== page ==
Stage 8: Napoli to Napoli (153 km) | Saturday May 14
An interesting stage that features four laps of the Monte di Procida peninsula circuit, and a section where the riders retrace their steps back into Napoli. There are plenty of little ascents throughout the day (2,130 metres of climbing in total) but this seems like it’s destined to end in a bunch sprint, perhaps from a reduced bunch.
Who’s it for: The sprinters, particularly those who aren’t fazed by a bit of climbing.
Stage 9: Isernia to Blockhaus (191 km) | Sunday May 15
Giro organisers give each stage a star rating from one to five, with five being reserved for the race’s most difficult stages. With 5,000 metres of climbing in the Apennines of central Italy, stage 9 is the first of three five-star stages in this year’s Giro.
Within 40 km of starting the stage the riders will already have three designated climbs behind them, but the hardest climbs will still be ahead. The stage ends with back-to-back ascents of two tough Cat 1 ascents: the Passo Lanciano (10.3 km at 7.6%) and Blockhaus (13.6 km at 8.4%). Difficult day!
Who’s it for: Breakaway riders will fancy their chances, but it could well be a GC contender that wins this stage. Either way, an important GC day going into the second rest day.
Stage 10: Pescara to Jesi (196 km) | Tuesday May 17
After the second rest day, the riders return to action with a stage of two parts. The first 100 km along the Adriatic coast is pancake flat, but after Civitanova Marche “the route takes in a succession of mild and steep ascents or even ‘walls’, with no pause for breath”.
There’s only 1,760 m of climbing throughout the day, so it’s not an Alpine stage by any means, but that second half will make for some interesting racing. After a downhill run towards Jesi, there’s a slightly uphill drag to the finish.
Who’s it for: Probably the sprinters, but an opportunist who takes a well-timed flyer might be in with a shot.
Stage 11: Santarcangelo di Romagna to Reggio Emilia (203 km) | Wednesday May 18
The profile below tells the story. This is a pan-flat day through Emilia-Romagna which will almost certainly end in a bunch sprint.
Who’s it for: The sprinters.
Stage 12: Parma to Genova (204 km) | Thursday May 19
A reasonably challenging stage defined by three Cat 3 climbs. The last of those, Valico di Trensasco, is likely to be the most important. It’s 4.3 km at a punchy 8% and it peaks around 30 km from the finish – a lovely little launchpad for a daring opportunist.
Who’s it for: A bit of a tricky one to predict. Could be one for the breakaway, could be a reduced bunch sprint, could be a small group or solo winner with a late move. A wide-open stage.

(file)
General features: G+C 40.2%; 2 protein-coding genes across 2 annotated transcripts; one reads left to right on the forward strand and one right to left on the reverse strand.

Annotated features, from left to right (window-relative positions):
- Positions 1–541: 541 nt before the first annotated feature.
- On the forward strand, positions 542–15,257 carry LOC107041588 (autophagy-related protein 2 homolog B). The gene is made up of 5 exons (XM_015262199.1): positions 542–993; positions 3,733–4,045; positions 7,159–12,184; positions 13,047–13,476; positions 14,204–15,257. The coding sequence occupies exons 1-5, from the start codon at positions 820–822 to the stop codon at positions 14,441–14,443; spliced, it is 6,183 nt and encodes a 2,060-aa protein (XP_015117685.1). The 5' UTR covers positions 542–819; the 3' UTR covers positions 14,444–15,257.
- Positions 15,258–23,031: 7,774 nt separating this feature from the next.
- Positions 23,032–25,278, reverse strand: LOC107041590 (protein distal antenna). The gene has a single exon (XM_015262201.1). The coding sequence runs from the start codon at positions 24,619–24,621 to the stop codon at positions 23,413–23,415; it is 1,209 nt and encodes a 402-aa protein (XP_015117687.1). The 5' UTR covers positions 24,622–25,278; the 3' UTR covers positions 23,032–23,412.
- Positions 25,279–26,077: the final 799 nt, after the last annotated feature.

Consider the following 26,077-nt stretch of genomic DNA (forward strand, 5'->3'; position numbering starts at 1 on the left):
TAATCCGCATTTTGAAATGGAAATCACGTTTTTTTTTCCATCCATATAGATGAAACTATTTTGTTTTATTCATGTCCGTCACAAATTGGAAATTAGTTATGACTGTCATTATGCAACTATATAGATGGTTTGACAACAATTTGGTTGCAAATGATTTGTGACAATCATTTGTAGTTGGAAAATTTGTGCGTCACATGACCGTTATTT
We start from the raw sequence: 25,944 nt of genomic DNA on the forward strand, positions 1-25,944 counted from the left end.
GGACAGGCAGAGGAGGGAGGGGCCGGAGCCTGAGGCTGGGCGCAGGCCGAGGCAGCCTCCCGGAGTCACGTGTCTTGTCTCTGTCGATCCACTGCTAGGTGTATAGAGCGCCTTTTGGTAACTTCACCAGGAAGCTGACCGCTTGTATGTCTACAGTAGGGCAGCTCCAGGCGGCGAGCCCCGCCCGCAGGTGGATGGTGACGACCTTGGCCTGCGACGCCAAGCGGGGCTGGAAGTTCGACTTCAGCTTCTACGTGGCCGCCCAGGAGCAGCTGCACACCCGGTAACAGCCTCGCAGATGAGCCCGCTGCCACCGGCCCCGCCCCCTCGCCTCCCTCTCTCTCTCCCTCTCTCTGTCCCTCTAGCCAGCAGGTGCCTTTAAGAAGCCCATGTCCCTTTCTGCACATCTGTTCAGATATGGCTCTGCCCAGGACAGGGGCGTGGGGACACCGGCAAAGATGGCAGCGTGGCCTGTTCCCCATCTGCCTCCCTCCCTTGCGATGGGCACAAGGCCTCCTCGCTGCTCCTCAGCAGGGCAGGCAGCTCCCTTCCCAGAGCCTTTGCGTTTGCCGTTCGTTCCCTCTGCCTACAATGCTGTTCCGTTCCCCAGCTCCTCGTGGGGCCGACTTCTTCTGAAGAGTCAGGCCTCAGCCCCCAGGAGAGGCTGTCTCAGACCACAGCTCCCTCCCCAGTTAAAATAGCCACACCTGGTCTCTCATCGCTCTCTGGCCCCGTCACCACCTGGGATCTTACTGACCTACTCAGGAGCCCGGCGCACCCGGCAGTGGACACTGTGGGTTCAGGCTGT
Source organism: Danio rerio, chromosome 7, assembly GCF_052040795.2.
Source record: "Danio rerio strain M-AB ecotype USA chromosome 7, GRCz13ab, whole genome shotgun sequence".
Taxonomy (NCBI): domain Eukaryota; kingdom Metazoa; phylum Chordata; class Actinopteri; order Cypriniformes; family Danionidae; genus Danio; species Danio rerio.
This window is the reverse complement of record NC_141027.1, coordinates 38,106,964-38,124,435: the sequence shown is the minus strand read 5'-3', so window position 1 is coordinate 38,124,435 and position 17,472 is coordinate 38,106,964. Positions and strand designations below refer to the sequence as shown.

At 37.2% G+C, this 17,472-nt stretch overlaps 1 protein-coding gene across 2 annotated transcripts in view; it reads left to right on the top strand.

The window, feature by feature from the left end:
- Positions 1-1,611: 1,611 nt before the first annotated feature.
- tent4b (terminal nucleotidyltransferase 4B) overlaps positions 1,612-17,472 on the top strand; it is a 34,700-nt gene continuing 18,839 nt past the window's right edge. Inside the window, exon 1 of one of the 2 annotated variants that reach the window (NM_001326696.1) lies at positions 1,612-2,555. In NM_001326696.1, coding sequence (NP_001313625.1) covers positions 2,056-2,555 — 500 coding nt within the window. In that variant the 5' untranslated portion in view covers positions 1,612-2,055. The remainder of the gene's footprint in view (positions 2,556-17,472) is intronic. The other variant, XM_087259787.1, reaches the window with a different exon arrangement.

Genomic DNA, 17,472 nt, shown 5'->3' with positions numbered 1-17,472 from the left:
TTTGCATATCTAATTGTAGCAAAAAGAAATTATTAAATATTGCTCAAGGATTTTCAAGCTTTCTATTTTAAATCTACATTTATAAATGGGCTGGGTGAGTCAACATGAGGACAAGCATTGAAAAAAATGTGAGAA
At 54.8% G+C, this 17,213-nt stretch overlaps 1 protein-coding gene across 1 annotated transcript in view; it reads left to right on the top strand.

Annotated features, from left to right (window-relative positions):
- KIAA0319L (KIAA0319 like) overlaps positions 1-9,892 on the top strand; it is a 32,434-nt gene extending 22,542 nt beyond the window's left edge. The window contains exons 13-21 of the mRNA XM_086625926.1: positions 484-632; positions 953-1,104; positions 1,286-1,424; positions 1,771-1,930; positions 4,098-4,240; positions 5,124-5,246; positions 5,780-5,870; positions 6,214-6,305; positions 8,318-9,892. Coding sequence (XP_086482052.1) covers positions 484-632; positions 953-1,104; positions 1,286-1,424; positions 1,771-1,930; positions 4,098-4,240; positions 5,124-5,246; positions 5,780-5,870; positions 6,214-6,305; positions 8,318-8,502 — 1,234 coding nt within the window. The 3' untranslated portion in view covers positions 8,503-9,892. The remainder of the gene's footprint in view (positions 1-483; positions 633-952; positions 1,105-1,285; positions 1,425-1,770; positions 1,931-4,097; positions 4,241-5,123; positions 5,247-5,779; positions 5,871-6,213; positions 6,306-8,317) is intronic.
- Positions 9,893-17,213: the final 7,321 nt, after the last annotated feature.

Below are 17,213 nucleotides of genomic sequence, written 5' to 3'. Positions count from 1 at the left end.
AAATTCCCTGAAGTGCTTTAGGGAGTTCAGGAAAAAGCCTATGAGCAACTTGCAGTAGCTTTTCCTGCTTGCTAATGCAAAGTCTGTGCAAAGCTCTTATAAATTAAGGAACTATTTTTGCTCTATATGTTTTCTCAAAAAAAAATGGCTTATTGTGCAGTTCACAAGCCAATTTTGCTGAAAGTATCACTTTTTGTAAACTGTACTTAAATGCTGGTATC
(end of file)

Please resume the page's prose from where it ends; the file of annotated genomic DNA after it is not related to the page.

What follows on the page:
Stage 13: San Remo to Cuneo (150 km) | Friday May 20
By this point the riders are getting close to Italy’s mountainous northern reaches, where the hardest stages lie in wait. But stage 13, which starts in the iconic San Remo, isn’t particularly tough.
The Colle di Nava (10.3 km at 6.6%) is the only real difficulty for the day, but that comes within the first third of the stage. It seems likely the sprinters will be keen for a shot at the finish in Cuneo (a gradual, uphill drag) so a bunch sprint of some variety seems the most likely outcome.
Who’s it for: Probably the sprinters.
Stage 14: Santena to Torino (147 km) | Saturday May 21
In the words of the Garibaldi: “A short but intense stage which leaves little time for the riders to catch their breath.” This stage is flat to start with, but anything but flat after about 20 km. There’s just five categorised climbs for the day, but with 3,000 m of climbing in 147 km, there’s plenty of other ascending on tap for the riders too.
This stage incorporates two laps of a 36.4 km circuit that includes Superga (5 km at 8.6%), a climb best known for its traditional role in Milano-Torino, and the Colle della Maddalena (3.5 km at 8.1%). From the top of the final climb there’s a technical descent to the finish.
Who’s it for: The opportunists. The early break will fancy its chances, but a late move, probably on the Superga or Colle della Maddalena, seems a great way to win.
Stage 15: Rivarolo Canavese to Cogne (178 km) | Sunday May 22
After an easy-enough start, this stage gets pretty serious in the second half. The stage ends with three Alpine climbs back-to-back, all of them over 10 km long. The Pila-les Fleurs climb is 12.3 km at 6.9%, then it’s into the Verrogne climb (13.8 km at 7.1%). The stage ends with the 22.4 km ascent to Cogne, which averages 4.3% but starts out much steeper than that.